As I discussed in a column in the Hill, the controversy over the anthem protests has expanded into the area of constitutional law with suggestions that comments by President Donald Trump could be part of the basis for his impeachment. While I do not place much credence in such calls (though they constitute a worrisome trend), I do find the political dimension of the controversy fascinating. Polls show that a majority of citizens still share the President’s view that such protests are not appropriate though this percentage has fallen a bit and a majority also rejects Trump’s call for players to be fired for such protests. In the meantime, there is a controversy directed not at Trump or the NFL, but broadcasters like ESPN, which reportedly avoided showing booing fans during these games. There appears to have been a very large and vocal opposition in the stands to the appearance of kneeling players that was not shown as the cameras focused instead on the kneeling players while discussing their protest.
Critics have charged that the networks intentionally panned away from the crowds to avoid showing opposition to the protest and that most of the commentators seemed not only supportive of the protesters but opposed to Trump’s position. One staffer told Sporting News that camera operators were ordered to avoid crowd shots in case they showed fans counter protesting the protests. There is also a suggestion that the networks did not want to irritate the NFL, which controls their access to games.
The protests do represent a substantive threat to the bottom line for the NFL, which is struggling with falling stadium attendance and television audiences. I have been a long critic of the NFL and its history of self-dealing by NFL officials as well as highly questionable practices (particularly during the disgraceful period where Congress did nothing as the NFL claimed to be a non-for-profit while wildly profiteering). My biggest complaint is the NFL is unabashedly anti-fan. Not only does the NFL employ an array of thug-like firms to muscle anyone using common terms like “Superbowl,” but the organization routinely rips off fans to a point that many are now alienated from the game. Indeed, every year I blow a gasket over the deal by the NFL with DIRECTV – making fans change their cable supplier if they want to watch games. Even when you have Direct TV the cost is exorbitant and much higher than any other support. I have DIRECTV which shares a culture of ripping off customers that is only matched by its partner the NFL. We are going to cancel our subscription as soon as our contract expires.
I pay for baseball and hockey games online and I find that the MLB and NHL are fair in their contracts and I willingly pay the cost for watching Cubs and Blackhawk games. It is only the NFL that is ridiculous in shaking down fans. Where the MLB seems to work to make it as easy as possible for fans to get access to games, the NFL openly struggles to make it as expensive as possible. This is one of the reasons that Commissioner Roger Goodell cannot even appear at the Draft without being booed by every fan present. Yet, owners retain Goodell because they appear to like his priorities in putting fans dead last in any decision and bilking them at every turn. When a die-hard Bears fan like me refuses to pay the monopolizing fees of the NFL, you know that you are pricing yourself out of your own market.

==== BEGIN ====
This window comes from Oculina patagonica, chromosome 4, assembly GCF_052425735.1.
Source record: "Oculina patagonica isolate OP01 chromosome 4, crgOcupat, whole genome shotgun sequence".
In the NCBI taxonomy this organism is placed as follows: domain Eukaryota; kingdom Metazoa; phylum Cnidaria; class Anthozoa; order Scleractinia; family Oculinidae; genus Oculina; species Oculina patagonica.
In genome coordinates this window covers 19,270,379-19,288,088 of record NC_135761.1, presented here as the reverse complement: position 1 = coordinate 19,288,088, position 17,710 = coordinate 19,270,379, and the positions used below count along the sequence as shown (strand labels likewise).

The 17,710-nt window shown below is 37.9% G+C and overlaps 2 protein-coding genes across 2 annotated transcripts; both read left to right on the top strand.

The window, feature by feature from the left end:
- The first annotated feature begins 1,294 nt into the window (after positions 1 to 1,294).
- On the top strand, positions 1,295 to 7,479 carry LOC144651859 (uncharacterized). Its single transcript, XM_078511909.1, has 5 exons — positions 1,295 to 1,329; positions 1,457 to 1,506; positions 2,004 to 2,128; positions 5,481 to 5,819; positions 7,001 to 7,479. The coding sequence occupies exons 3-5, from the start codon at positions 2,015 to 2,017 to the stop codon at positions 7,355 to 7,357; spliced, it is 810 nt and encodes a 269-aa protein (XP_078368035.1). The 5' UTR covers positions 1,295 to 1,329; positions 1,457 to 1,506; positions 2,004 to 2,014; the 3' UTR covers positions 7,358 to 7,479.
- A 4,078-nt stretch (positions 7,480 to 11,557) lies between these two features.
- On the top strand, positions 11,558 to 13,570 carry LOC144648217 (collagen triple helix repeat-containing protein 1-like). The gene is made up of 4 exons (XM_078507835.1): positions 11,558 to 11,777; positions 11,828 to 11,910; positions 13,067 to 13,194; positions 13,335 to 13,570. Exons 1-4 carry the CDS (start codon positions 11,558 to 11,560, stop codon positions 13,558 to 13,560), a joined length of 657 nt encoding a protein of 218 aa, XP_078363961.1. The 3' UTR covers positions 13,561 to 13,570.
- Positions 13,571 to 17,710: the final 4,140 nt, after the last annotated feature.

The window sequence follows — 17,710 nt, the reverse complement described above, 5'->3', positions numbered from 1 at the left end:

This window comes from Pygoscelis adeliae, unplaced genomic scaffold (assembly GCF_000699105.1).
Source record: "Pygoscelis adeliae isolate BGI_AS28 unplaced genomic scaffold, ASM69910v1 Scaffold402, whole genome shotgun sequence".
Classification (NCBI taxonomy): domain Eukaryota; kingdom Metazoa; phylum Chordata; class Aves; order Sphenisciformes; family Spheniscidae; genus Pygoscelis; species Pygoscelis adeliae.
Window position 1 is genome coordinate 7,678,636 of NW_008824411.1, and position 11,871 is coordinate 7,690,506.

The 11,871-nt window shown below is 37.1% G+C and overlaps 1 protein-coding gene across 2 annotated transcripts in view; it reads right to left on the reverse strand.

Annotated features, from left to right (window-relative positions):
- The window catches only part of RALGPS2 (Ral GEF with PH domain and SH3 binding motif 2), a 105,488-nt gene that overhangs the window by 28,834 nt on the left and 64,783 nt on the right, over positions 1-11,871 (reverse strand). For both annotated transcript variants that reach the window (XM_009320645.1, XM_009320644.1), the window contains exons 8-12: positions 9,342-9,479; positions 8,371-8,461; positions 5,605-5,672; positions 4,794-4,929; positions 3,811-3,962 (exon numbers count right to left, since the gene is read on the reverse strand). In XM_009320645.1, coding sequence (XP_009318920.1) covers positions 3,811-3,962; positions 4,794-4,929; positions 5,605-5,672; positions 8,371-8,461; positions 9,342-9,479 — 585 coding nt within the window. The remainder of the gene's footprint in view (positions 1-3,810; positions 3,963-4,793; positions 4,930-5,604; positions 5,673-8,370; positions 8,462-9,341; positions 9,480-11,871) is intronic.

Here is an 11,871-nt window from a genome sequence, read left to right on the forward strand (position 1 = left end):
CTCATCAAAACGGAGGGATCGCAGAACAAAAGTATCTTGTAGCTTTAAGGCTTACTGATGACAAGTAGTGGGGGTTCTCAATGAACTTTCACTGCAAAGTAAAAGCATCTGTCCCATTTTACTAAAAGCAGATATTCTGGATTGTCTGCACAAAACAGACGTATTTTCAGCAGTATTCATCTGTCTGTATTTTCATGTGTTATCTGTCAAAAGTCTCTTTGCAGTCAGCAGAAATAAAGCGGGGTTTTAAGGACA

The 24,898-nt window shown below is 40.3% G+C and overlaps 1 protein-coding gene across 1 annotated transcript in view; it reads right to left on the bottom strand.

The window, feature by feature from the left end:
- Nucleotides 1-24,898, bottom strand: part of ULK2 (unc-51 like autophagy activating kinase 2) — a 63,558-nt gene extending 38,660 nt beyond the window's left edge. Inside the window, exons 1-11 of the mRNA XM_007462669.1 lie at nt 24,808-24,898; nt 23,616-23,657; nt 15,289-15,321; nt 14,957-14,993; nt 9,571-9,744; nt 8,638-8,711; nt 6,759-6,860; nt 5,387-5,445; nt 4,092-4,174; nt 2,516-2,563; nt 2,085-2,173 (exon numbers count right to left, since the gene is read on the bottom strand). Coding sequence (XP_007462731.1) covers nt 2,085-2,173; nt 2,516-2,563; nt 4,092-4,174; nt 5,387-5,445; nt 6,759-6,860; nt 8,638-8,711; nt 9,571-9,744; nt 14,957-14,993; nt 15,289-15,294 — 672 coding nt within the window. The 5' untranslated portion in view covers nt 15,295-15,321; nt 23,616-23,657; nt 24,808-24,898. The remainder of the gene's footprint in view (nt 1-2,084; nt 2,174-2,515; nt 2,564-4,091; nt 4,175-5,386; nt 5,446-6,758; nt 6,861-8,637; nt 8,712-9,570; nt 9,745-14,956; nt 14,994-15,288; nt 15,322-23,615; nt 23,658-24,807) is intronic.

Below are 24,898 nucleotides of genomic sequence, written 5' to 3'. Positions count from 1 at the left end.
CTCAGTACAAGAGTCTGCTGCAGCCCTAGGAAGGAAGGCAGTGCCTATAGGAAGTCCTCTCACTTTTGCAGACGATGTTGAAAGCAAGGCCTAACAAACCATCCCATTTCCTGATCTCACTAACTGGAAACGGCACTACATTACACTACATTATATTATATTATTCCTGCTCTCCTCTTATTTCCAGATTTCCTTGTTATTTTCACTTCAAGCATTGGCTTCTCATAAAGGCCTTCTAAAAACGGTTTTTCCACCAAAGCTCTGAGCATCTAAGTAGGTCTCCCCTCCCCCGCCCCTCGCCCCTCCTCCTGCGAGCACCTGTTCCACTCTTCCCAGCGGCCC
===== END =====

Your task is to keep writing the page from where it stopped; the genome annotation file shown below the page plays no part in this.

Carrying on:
There is also clearly an impact (according to polls) of these protests on fans. A sizable number of fans polled indicated that they do not watch the games due to what they view as disrespect for the anthem and the flag. Moreover, according to an exclusive Reuters/Ipsos opinion poll, 58 percent said that “professional athletes should be required to stand during the national anthem at sporting events.” There are also 40 percent who support the protesting players and that number is up from 28 percent last year – a significant increase. Moreover, 57 percent of adults do not think the National Football League should fire players who kneel.
Trump is also right that many fans object to the new rules which are turning the NFL into the NBA with continuing violations and penalties. Trump once owned a football team in a now defunct league. I do not agree with Trump’s criticism of those rules, which seek to deal with the very troubling concussion problem in the sport. However, I do think that there are too many penalties for things that do not contribute significantly to that danger. I have always felt that the pass interference rules are bizarre in finding even slight contacts to be interference. The same is true with the rule on roughing the kicker or passer. Many times players simply collide with a player because they kicked or passed the ball at the last minute. The rule is supposed to allow for some leeway but it seems that there is little judgment being exercised.
What is clear is that owners are facing a sizable fan base opposed to the protests and that the NFL itself has alienated fans to a point that would be unthinkable in any other market. The NFL is constantly seen as strong-arming cities for petty perks for its officials while holding up fans at every turn. That is hardly a workable business model. The NFL and Commissioner Goodell has long treated football fans as a captive audience who have no choice to pay them dearly for any service. It turns out that they are less captive than thought and increasingly escaping to watch college football. After, it is the same game without the major drawback of professional games . . . the NFL itself.